100+ College Presidents Back Initiative to Lower U.S. Drinking Age to 18

More than 100 college presidents have signed on to an initiative that seeks to lower the drinking age in the U.S. to 18 years of age. Dubbed the Amethyst Initiative, the project seeks to open a civic discourse on the appropriateness of a legal drinking age of 21 in an era of binge drinking on college campuses.

Here is the initiative's brief statement in its entirety:

It’s time to rethink the drinking age

In 1984 Congress passed the National Minimum Drinking Age Act, which imposed a penalty of 10% of a state's federal highway appropriation on any state setting its drinking age lower than 21.

Twenty-four years later, our experience as college and university presidents convinces us that…

Twenty-one is not working

A culture of dangerous, clandestine “binge-drinking”—often conducted off-campus—has developed.

Alcohol education that mandates abstinence as the only legal option has not resulted in significant constructive behavioral change among our students.

Adults under 21 are deemed capable of voting, signing contracts, serving on juries and enlisting in the military, but are told they are not mature enough to have a beer.

By choosing to use fake IDs, students make ethical compromises that erode respect for the law.

How many times must we relearn the lessons of prohibition?

We call upon our elected officials:

To support an informed and dispassionate public debate over the effects of the 21 year-old drinking age.

To consider whether the 10% highway fund “incentive” encourages or inhibits that debate.

To invite new ideas about the best ways to prepare young adults to make responsible decisions about alcohol.

We pledge ourselves and our institutions to playing a vigorous, constructive role as these critical discussions unfold.

It's a stunning statement coming from colleges and universities, where students currently may face institutional judicial action for underage drinking on campus.

At the same time, a drinking age of 21 does, as these college presidents point out, force underage drinking underground, and encourages students to drink too much when they do find an opportunity to drink before age 21. So I completely understand the presidents' and chancellors' concerns.

That said, I have open in another browser window the stats on drunken driving and the history of the legal drinking age, courtesy of Mothers Against Drunk Driving (MADD) and the Support 21 Coalition. MADD issued a press release saying that college and university presidents are shirking their responsibility to protect students from the dangers of underage drinking.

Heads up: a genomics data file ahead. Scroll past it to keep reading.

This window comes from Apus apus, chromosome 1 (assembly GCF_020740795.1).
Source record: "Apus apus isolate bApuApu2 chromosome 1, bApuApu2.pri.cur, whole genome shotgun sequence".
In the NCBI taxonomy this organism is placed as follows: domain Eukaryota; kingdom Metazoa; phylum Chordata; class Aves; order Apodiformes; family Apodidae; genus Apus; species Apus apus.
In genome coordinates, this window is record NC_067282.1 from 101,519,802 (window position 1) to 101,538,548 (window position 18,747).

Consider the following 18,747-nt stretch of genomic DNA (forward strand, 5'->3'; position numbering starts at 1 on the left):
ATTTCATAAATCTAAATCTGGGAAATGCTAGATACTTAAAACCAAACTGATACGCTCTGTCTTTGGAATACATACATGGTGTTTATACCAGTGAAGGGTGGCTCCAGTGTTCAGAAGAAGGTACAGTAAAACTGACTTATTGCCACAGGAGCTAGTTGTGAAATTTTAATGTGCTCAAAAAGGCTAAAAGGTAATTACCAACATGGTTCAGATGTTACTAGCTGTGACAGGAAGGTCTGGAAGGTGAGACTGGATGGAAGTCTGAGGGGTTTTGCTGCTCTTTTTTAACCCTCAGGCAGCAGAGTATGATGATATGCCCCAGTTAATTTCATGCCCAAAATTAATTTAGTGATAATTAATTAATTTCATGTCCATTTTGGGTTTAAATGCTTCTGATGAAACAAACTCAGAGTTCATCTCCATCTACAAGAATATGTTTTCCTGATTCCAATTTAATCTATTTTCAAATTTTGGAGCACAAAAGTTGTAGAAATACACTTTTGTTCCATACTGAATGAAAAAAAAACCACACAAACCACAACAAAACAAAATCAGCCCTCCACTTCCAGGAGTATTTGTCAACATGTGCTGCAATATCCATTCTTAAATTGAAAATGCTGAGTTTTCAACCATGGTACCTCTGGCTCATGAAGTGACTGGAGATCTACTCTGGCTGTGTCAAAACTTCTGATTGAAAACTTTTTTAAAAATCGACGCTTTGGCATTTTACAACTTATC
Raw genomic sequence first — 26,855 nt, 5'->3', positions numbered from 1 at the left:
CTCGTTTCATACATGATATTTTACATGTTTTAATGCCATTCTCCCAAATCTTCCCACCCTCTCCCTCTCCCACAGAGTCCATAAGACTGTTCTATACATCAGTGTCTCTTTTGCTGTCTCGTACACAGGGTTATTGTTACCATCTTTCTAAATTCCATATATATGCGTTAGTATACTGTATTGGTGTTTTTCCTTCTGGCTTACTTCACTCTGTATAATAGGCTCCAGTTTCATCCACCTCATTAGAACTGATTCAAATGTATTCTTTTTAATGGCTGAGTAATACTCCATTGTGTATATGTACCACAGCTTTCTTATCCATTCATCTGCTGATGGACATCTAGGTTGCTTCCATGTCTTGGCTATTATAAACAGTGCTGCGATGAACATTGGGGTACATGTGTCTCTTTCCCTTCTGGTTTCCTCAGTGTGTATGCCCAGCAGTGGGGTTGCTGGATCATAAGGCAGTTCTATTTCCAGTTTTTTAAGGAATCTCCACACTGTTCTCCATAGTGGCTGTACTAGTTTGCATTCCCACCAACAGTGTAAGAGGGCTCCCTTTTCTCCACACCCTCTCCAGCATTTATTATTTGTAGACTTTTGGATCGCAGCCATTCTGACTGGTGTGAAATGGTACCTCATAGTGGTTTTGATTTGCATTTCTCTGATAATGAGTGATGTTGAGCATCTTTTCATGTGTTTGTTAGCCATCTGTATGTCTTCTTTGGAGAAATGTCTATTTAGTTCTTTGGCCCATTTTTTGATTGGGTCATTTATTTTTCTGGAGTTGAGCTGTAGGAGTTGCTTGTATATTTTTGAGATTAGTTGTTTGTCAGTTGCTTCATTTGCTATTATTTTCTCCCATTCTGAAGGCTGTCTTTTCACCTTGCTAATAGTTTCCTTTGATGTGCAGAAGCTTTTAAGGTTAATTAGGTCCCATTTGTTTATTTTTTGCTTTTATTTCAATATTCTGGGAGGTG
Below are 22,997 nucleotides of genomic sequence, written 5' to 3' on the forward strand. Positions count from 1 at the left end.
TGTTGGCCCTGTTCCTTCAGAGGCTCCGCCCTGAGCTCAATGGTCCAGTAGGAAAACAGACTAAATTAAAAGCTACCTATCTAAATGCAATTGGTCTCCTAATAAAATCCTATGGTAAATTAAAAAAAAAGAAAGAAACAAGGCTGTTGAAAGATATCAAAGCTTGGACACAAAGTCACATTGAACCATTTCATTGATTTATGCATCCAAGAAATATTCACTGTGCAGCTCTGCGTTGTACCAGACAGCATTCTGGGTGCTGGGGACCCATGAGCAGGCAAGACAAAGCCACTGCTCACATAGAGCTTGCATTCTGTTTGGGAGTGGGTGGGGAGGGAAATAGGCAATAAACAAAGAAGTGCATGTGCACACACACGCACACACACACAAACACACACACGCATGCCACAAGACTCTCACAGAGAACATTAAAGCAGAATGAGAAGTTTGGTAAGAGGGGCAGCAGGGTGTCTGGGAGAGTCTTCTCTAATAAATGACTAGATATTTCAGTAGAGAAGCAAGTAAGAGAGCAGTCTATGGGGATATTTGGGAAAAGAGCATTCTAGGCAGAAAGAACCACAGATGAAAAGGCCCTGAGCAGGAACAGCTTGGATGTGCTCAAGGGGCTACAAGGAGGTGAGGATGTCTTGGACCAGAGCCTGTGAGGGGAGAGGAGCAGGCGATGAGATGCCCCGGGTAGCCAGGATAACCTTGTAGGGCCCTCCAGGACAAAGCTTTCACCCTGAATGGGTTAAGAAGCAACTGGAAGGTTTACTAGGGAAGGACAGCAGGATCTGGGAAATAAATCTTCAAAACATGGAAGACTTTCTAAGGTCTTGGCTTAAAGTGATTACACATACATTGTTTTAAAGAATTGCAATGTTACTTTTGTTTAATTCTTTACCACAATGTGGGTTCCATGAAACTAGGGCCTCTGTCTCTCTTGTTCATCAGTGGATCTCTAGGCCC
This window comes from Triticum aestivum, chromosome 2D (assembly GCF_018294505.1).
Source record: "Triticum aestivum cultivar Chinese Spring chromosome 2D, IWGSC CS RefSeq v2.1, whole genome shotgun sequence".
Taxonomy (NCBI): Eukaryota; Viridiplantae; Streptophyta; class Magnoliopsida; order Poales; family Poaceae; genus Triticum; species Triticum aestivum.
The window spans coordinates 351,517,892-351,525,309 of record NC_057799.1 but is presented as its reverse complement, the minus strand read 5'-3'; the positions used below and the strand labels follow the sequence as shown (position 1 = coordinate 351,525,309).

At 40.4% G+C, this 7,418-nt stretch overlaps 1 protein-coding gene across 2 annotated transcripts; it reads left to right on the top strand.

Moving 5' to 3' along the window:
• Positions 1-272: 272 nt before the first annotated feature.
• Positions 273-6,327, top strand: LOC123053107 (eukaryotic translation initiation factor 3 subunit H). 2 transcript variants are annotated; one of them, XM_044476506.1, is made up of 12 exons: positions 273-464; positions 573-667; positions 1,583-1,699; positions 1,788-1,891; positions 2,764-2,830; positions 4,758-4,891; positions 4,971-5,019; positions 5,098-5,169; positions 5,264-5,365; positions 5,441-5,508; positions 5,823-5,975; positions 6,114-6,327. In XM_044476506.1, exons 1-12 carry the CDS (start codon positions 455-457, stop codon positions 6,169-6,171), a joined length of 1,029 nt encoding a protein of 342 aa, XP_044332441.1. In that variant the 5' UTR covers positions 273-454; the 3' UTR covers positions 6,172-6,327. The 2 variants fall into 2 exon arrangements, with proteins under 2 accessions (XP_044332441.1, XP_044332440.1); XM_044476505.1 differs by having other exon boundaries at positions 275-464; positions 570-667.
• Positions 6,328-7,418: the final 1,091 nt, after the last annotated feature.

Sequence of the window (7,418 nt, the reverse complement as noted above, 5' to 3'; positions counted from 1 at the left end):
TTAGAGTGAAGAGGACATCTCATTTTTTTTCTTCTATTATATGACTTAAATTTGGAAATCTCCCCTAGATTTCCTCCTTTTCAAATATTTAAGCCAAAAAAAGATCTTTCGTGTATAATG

Both sides are very convincing, and I have to admit I have limited experience with university student affairs (the "student life," versus the academic, side of the university--a false dichotomy in some ways, but it's the way many colleges and universities are set up to serve students). I haven't yet formed an opinion. That said, the arguments made by Choose Responsibility, the organization behind the Amethyst Initiative, are frequently compelling. The organization also gets my support because it's not just calling for an open bar for anyone over age 18, but rather advocating for such things as increasing taxes on and the cost of alcohol that appeals to young people and a consideration of the special risks faced by young women at parties where underage drinking takes place.

I've written before about how I'm a big proponent of civic discourse. I don't see how opening a discussion on an issue that has become controversial is in itself going to do much harm. But some people seem uncomfortable that the drinking age is even being opened for reexamination. Others are convinced that 21 isn't a magic age where people become responsible--that we need to reexamine our culture's entire approach to alcohol consumption and the way we raise our children to think about alcohol.

Some posts and comments from around the blogosphere:

The blogger at Quo Ero Spero also believes in the importance of civic discourse around this issue. The post illustrates our culture's too-frequent confusion of common sense and legality:

I have always felt that laws that are widely ignored are corrosive to society. The universally ignored speed limit laws, and the contrary, quixotic ways in which they are sporadically enforced, with revenue being a higher goal than safety, are a perfect case in point. Drinking laws in this country are another. Even though the Federal government does not directly set states’ drinking ages, they have used the ability to withhold funds to ensure the 21-year old drinking age across the country. (See the Wikipedia summary of the 1984 law here.) Nearly everyone admires the idea behind legislation designed to protect people, but our society has become far too confused about learning what behaviors can and cannot be regulated by law. Years ago, after a New York Thruway car failure in a New Baltimore, NY rest area, a friend and I questioned the AAA flatbed driver’s plan to have us sit in the car while it was strapped to the bed of his truck. Our question: Is this safe? His reply: It’s legal. That says volumes about the backwards way this country has come to view the role of law in daily life.